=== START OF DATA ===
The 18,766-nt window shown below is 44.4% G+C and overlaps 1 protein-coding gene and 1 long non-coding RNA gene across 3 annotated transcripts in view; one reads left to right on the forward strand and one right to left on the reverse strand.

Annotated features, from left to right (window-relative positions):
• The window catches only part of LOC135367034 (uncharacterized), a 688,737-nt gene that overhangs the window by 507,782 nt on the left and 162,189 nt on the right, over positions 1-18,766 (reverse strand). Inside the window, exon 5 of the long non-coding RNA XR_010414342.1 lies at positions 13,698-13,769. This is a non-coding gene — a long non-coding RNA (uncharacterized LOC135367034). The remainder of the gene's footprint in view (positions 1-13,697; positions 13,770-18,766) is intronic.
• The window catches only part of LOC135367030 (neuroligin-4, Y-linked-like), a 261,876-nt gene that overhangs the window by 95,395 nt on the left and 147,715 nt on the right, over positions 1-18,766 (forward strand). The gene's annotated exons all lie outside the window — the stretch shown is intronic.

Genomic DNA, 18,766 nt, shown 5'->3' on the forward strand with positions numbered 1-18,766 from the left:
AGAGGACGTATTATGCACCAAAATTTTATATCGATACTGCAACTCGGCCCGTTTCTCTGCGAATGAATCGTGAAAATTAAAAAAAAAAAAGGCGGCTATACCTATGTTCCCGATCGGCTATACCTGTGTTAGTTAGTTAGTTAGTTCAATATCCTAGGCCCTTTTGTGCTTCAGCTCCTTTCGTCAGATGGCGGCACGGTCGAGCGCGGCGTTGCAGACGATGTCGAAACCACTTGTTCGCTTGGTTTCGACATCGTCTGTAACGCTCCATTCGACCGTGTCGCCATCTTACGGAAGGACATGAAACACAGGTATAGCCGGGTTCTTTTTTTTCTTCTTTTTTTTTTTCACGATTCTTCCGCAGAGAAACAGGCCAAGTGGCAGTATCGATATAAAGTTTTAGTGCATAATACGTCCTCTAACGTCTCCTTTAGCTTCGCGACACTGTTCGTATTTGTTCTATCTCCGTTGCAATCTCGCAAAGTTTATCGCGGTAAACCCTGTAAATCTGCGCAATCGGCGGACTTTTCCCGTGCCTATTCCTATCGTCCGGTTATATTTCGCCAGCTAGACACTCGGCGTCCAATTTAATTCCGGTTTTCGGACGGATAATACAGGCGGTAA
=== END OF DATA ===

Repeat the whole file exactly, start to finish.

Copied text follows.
The 18,766-nt window shown below is 44.4% G+C and overlaps 1 protein-coding gene and 1 long non-coding RNA gene across 3 annotated transcripts in view; one reads left to right on the forward strand and one right to left on the reverse strand.

Annotated features, from left to right (window-relative positions):
• The window catches only part of LOC135367034 (uncharacterized), a 688,737-nt gene that overhangs the window by 507,782 nt on the left and 162,189 nt on the right, over positions 1-18,766 (reverse strand). Inside the window, exon 5 of the long non-coding RNA XR_010414342.1 lies at positions 13,698-13,769. This is a non-coding gene — a long non-coding RNA (uncharacterized LOC135367034). The remainder of the gene's footprint in view (positions 1-13,697; positions 13,770-18,766) is intronic.
• The window catches only part of LOC135367030 (neuroligin-4, Y-linked-like), a 261,876-nt gene that overhangs the window by 95,395 nt on the left and 147,715 nt on the right, over positions 1-18,766 (forward strand). The gene's annotated exons all lie outside the window — the stretch shown is intronic.

Genomic DNA, 18,766 nt, shown 5'->3' on the forward strand with positions numbered 1-18,766 from the left:
AGAGGACGTATTATGCACCAAAATTTTATATCGATACTGCAACTCGGCCCGTTTCTCTGCGAATGAATCGTGAAAATTAAAAAAAAAAAAGGCGGCTATACCTATGTTCCCGATCGGCTATACCTGTGTTAGTTAGTTAGTTAGTTCAATATCCTAGGCCCTTTTGTGCTTCAGCTCCTTTCGTCAGATGGCGGCACGGTCGAGCGCGGCGTTGCAGACGATGTCGAAACCACTTGTTCGCTTGGTTTCGACATCGTCTGTAACGCTCCATTCGACCGTGTCGCCATCTTACGGAAGGACATGAAACACAGGTATAGCCGGGTTCTTTTTTTTCTTCTTTTTTTTTTTCACGATTCTTCCGCAGAGAAACAGGCCAAGTGGCAGTATCGATATAAAGTTTTAGTGCATAATACGTCCTCTAACGTCTCCTTTAGCTTCGCGACACTGTTCGTATTTGTTCTATCTCCGTTGCAATCTCGCAAAGTTTATCGCGGTAAACCCTGTAAATCTGCGCAATCGGCGGACTTTTCCCGTGCCTATTCCTATCGTCCGGTTATATTTCGCCAGCTAGACACTCGGCGTCCAATTTAATTCCGGTTTTCGGACGGATAATACAGGCGGTAA